Judges: Introduction – Judges 1:1–3:6

Read the Passage: Judges 1:1-3:6

Authorship and Date – The book of Judges is technically anonymous, although Jewish tradition holds that the prophet Samuel wrote this book. If this is so, it is reasonable to assume it was recorded in the early days of Saul’s monarchy, which began in ~1043 BC. The term “judges” refers to the group of leaders God gave Israel between the death of Joshua and the establishment of the monarchy. Interestingly, these judges were not primarily legal representatives, but rather were military leaders. Note that the word “judges” could also be translated “governors.” The book of Judges covers roughly 350 years of history, from ~1385–1050 BC, and mentions 12 different judges, plus the usurping ruler Abimelech, whom some consider to be a judge (cf. Judg. 8:33–9:57). Note that Eli and Samuel were also judges of Israel (cf. 1 Sam. 4:18; 7:15), although they lived toward the very end of the time period covered by this book.

Purpose and Theme – In many ways the preceding book of Joshua is an encouraging story of triumph, as God fulfills certain aspects of the Abrahamic Covenant and Israel inhabits the Promised Land. In contrast, the present book of Judges is a depressing narrative of Israel’s disobedience, deteriorating faith, and military defeats. Indeed, this book records seven major cycles of Israel’s apostasy. Each cycle contains similar elements: (1) apostasy and idolatry of the people, (2) chastisement, military defeat, and subjugation, (3) pleas for deliverance, and (4) God raising up a judge to deliver His people. Positively, the book of Judges does demonstrate God’s patience and point to the people’s need for a Messiah. While sin is the ultimate cause of Israel’s problems in this narrative, specific transgressions identified in this book as being causes of apostasy include: failure to drive the Canaanites from the land, general idolatry, intermarriage with pagans, and general anarchy after the death of a given judge. A summary verse for this entire narrative is the last verse in the book of Judges, “In those days there was no king in Israel; everyone did what was right in his own eyes” (21:25).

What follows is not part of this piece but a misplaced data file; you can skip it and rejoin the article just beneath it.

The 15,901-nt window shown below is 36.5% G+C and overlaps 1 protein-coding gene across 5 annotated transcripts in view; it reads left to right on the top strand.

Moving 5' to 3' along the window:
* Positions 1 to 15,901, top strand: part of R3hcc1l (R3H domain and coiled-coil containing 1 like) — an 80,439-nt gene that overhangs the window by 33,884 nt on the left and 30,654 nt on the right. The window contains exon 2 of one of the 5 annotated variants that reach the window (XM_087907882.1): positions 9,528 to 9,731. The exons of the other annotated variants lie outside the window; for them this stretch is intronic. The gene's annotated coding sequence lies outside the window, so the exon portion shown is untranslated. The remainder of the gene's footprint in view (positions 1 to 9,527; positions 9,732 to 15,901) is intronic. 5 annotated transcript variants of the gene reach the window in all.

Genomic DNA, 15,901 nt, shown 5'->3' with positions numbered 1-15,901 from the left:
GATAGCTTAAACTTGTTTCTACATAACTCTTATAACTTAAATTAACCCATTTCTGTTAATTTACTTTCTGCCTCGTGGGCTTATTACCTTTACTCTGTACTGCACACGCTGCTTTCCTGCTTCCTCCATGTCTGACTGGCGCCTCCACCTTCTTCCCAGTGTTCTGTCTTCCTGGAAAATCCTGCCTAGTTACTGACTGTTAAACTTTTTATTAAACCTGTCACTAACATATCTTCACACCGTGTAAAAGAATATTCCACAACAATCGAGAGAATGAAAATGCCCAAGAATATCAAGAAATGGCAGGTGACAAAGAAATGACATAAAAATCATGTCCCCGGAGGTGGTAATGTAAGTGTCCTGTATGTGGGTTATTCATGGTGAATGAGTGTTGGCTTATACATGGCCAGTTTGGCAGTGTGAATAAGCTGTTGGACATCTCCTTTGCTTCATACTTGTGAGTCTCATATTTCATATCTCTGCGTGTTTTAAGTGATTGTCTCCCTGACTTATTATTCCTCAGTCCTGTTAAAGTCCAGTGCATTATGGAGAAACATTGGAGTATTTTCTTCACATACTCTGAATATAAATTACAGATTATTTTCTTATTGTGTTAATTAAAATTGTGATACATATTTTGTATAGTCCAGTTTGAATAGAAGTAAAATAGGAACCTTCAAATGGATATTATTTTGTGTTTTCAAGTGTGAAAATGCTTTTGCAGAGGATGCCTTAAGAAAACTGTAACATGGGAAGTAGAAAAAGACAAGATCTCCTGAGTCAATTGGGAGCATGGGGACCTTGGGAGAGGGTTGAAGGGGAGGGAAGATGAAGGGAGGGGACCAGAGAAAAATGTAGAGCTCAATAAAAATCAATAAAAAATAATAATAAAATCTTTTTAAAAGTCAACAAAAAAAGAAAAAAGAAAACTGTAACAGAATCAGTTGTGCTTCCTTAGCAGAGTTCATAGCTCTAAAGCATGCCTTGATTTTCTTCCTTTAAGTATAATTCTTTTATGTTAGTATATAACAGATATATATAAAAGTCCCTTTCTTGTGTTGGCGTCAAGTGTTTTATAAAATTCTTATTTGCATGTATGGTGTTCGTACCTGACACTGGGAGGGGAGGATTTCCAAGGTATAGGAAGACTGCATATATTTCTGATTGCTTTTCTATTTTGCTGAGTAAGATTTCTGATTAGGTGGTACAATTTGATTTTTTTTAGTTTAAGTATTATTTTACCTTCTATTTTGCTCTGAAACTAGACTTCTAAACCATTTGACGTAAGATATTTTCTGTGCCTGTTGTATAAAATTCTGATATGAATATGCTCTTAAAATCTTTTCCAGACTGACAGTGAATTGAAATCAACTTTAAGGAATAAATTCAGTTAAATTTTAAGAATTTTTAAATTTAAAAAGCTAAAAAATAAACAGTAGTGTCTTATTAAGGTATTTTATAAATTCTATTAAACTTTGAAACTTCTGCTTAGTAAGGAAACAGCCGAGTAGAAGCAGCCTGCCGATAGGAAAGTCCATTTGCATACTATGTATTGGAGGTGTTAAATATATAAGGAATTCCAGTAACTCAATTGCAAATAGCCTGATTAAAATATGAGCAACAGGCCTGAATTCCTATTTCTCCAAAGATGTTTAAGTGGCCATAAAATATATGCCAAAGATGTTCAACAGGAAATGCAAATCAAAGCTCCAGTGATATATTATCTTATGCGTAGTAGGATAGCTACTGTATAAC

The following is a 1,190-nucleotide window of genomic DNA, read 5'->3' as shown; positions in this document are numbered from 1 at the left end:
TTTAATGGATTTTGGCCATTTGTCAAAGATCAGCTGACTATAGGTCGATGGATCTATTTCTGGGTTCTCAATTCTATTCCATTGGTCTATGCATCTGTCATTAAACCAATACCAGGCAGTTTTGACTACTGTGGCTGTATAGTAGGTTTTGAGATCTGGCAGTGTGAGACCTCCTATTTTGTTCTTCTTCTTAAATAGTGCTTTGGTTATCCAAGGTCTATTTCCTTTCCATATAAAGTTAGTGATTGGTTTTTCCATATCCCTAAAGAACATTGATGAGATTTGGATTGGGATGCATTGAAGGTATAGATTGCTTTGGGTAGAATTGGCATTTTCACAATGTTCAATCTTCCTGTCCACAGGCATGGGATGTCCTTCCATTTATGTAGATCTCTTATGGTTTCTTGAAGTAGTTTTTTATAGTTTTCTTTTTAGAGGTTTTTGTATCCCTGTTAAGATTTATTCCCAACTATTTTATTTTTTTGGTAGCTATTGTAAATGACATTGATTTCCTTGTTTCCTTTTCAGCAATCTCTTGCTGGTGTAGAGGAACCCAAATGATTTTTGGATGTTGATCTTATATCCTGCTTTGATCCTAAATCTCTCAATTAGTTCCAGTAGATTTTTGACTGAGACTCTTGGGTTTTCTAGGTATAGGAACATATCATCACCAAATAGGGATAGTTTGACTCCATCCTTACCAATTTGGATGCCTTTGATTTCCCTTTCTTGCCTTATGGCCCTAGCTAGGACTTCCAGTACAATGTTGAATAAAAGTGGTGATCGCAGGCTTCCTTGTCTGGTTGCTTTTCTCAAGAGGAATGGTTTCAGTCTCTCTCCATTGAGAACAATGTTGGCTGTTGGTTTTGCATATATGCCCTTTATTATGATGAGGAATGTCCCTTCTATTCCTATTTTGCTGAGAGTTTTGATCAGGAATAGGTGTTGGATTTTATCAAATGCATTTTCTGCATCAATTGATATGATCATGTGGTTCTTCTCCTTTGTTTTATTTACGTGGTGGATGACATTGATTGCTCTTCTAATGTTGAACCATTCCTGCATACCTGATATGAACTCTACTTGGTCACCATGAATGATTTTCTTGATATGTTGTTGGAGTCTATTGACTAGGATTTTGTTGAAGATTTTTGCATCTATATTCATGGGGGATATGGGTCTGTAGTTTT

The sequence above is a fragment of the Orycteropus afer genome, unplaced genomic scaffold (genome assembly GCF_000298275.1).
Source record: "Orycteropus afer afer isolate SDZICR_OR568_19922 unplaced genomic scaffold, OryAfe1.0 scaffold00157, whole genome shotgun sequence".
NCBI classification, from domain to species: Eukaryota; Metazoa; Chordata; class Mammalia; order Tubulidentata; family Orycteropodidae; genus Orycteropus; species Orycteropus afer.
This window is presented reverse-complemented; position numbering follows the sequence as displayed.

Structure and Outline: The book of Judges is generally chronological in structure, although the author focuses mostly upon the sins of the people and the escapades of the judges. In this sense, then, this book is akin to an historical biography. There are spans of time in the narrative where few details are given, and it is also possible that some of the judges overlapped in their respective reigns, as they served in different geographical locations within the nation of Israel. The book of Judges can be outlined as follows:

  • Introduction and Summary (1:1–3:6)
  • Sin and Deliverance (3:7–16:31)
  • Idolatry and Anarchy (17:1–21:25)

Conquering Canaan (1:1–36)